MS Risk Blog

Putin Facing Serious Challenges in 2021

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Russian President Vladimir Putin is expected to face some serious challenges in 2021 but it won’t be enough for a change of guards to take place. If Navalny wants to seize control of the country through a revolution of the street, he needs allies within the circles of the elite. Russian history and the successful “colour revolutions” in neighbouring Georgia and Ukraine illustrate this starkly. Considering the two most recent examples from Russia’s neighbours: Ukraine’s 2014 Euromaidan Revolution and Georgia’s 2003 Rose Revolution. In both cases, though street protests played a big role in pressuring the change in regime, the protesters were abetted by the internal weakness of the regimes they were confronting. The same correlation is inexistant in Russia today. The security apparatus and the elite are firmly behind Putin.

The West has already started pressuring Kremlin to release Alexey Navalny who was jailed for 3 years after missing his probation, whilst ironically was in a coma recovering in Germany from a conspiracy to assassinate him by the Russian Security Services. Substantial evidence indicated that an FSB hit squad attempted to silence him. The same team was involved, according to Bellingcat, an open-source investigative platform, in 2020, in an attempt to assassinate Vladimir Kara-Murza, an outspoken politician against the Kremlin.

In the past, Kremlin opponents have been gunned down, poisoned or discredited in a bid to silence them. The Kremlin has always denied involvement, like in the case of Boris Nemtov (2015), Anna Politkovsakaya (2006), Alexander Litvinenko (2006), to name only a few from a long list of Kremlin opponents.

Navalny’s incarceration galvanized the biggest popular protests in Russia in nearly a decade. His supporters were joined across the country by average Russians upset with falling living standards and shrinking political freedoms. In response the Kremlin cracked down with brute force and more than 10,000 people were arrested across Russia.

For many years, Russia has been an unusual place for opposition politics. Despite dominating the messaging on traditional TV and (most) print media, the Kremlin has allowed a degree of free speech online. Navalny has taken advantage of this freedom, exposing high-level corruption first as a blogger and now as head of Russia’s Anti-Corruption Foundation (ACF). He and his team have produced voluminous reports and slickly produced viral videos detailing corruption at the highest levels of Russian politics. These videos have generated millions of clicks. But last year it appeared this uneasy truce between the Kremlin and its online opponents was breaking down. Putin’s approval ratings fell to historic lows amid a stagnating economy and the government’s dysfunctional response to COVID.

In addition, the Kremlin has ramped up its targeting of government critics and human rights groups by pushing its claims they are “foreign agents” and restricting their operations. Navalny and his ACF team have also faced growing harassment, and most are now in home arrests pending trials. With Navalny now facing a lengthy prison time, only one narrative is likely to emerge.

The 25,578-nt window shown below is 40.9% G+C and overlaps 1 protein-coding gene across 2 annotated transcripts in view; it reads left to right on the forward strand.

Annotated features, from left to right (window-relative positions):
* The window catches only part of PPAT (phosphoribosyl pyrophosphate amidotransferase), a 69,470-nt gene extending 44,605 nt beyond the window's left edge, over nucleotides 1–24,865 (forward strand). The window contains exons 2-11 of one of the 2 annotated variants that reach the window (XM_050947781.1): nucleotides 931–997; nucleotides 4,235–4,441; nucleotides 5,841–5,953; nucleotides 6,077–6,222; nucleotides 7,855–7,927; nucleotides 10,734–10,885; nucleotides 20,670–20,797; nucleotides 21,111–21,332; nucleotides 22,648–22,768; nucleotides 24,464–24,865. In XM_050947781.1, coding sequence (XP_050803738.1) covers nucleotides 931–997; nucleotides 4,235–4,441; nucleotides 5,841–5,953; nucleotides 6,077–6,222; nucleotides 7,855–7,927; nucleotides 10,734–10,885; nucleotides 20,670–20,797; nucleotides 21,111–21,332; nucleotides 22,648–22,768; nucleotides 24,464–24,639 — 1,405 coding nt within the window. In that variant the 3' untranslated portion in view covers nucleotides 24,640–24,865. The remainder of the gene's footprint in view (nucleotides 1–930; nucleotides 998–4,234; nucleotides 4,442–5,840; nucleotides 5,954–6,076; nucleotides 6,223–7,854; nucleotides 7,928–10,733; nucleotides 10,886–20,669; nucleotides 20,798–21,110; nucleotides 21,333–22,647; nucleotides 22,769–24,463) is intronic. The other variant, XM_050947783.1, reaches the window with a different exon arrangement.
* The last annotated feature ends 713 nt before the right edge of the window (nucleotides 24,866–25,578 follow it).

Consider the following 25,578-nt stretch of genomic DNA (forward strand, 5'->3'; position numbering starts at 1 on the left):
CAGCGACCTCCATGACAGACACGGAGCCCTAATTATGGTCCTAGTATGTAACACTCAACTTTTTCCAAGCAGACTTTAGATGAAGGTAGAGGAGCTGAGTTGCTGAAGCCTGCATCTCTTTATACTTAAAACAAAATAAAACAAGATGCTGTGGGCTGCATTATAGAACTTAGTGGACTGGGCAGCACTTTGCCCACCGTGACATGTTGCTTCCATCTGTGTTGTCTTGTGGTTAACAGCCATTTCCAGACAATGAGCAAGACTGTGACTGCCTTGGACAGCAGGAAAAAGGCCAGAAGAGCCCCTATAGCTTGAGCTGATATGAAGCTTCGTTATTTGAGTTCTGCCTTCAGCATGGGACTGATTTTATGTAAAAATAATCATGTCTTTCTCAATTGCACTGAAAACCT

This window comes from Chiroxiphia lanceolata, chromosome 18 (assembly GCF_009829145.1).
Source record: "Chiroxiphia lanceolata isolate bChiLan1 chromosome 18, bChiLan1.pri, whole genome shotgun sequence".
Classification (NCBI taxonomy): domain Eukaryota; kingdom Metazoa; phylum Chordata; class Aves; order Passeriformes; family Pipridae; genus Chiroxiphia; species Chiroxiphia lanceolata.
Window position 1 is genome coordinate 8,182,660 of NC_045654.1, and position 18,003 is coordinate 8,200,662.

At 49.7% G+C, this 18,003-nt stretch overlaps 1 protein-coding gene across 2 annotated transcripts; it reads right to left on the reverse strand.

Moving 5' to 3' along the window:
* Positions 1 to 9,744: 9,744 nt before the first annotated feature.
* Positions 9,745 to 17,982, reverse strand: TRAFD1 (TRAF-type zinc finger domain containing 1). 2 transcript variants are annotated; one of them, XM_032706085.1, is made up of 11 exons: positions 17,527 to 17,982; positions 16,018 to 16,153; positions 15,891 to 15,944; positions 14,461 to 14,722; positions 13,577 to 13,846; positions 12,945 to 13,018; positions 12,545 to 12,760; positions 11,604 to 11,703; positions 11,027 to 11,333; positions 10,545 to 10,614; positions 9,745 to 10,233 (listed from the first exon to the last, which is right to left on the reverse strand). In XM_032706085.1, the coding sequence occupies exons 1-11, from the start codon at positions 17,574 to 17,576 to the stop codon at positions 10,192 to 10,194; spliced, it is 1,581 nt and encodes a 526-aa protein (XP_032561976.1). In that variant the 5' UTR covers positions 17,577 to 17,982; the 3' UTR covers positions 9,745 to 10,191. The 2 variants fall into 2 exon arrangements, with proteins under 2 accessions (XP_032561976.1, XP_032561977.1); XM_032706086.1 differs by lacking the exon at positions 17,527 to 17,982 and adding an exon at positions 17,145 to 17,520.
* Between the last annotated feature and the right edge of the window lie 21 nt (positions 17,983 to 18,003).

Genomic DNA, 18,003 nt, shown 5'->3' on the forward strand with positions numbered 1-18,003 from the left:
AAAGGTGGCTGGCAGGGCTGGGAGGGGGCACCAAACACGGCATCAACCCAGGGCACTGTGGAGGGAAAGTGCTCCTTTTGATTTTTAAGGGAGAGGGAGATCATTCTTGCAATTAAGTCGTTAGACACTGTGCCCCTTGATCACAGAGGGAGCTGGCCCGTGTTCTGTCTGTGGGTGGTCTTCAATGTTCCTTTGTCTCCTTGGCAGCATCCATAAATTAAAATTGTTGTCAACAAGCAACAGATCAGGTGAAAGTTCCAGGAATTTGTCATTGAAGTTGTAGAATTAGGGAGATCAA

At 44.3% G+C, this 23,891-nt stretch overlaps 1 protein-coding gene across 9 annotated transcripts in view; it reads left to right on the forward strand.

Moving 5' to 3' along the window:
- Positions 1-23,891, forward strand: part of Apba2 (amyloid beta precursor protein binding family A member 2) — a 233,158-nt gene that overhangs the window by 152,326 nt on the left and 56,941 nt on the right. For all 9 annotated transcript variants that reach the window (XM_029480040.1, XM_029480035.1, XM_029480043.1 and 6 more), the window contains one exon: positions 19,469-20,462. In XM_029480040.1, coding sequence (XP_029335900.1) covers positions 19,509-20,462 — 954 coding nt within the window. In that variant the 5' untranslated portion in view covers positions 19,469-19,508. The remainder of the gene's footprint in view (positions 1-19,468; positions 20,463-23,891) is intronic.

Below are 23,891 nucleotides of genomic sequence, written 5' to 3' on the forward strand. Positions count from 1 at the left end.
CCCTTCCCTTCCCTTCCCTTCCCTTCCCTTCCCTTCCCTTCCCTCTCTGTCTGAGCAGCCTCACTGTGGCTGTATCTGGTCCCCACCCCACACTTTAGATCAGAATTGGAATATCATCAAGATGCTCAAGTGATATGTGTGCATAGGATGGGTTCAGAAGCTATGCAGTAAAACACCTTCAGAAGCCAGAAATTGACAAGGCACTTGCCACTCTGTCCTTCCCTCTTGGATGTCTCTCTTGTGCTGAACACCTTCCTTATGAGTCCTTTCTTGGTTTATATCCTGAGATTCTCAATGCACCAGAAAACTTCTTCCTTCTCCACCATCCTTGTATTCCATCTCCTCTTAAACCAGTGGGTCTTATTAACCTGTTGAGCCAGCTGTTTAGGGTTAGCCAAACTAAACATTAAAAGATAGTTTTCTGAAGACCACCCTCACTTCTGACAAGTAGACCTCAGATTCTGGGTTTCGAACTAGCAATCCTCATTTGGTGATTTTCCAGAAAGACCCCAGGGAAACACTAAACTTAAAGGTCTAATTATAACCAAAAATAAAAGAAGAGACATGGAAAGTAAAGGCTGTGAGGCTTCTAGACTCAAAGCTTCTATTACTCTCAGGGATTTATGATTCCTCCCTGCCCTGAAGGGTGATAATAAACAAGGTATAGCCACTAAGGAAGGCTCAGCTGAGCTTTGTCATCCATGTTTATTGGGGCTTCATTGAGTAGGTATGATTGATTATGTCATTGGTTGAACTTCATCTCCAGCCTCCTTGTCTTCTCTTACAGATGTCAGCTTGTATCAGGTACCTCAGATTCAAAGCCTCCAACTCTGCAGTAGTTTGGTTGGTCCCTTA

The narrative will be driven by the government which will seek to downplay Navalny’s symbolic importance. For his part, Putin still refuses to call Navalny by name and has recently referred to him as “the Berlin patient”. The official state media do mention Navalny, but they are increasingly characterising him as a Western agent intent on weakening Russia and unleashing revolutionary chaos. This image of Navalny fits with the Kremlin’s overall narrative that Russia is under threat from a hostile West seeking to undermine its stable development. If the Kremlin successfully paints Navalny as a foreign agent who will only bring instability to Russia, the jailed activist may retreat from public view. But if Navalny comes to symbolise unjust oppression in the face of an increasingly corrupt, unaccountable and incompetent political elite, popular pressure will only increase on the Russian government. All things considered it could take years for this alternative narrative to gather steam.

Navalny’s protests were not wholly in vain. His actions undermined an already unpopular regime heading into parliamentary elections in September and continue to mobilize a new generation of young Russians who have only ever known Putin and now are imagining a world without him. Perhaps gradually a new opposition will grow from these seeds. Yet this will take years, and there is no imminent colour revolution at hand.  The current regime is too resilient, protected by layers of security forces and aligned interests. Unlike its Ukrainian and Georgian counterparts, the increasingly professional Russian army has a history of crushing rebellions and in all likelihood will obey whatever orders it is given. Unless substantial figures within the current regime begin to defect to Navalny’s cause, the chance of street protest alone provoking a change of government is minimal. The day may come that the conditions are ripe for a change in regime, but there are no indications that time is here yet.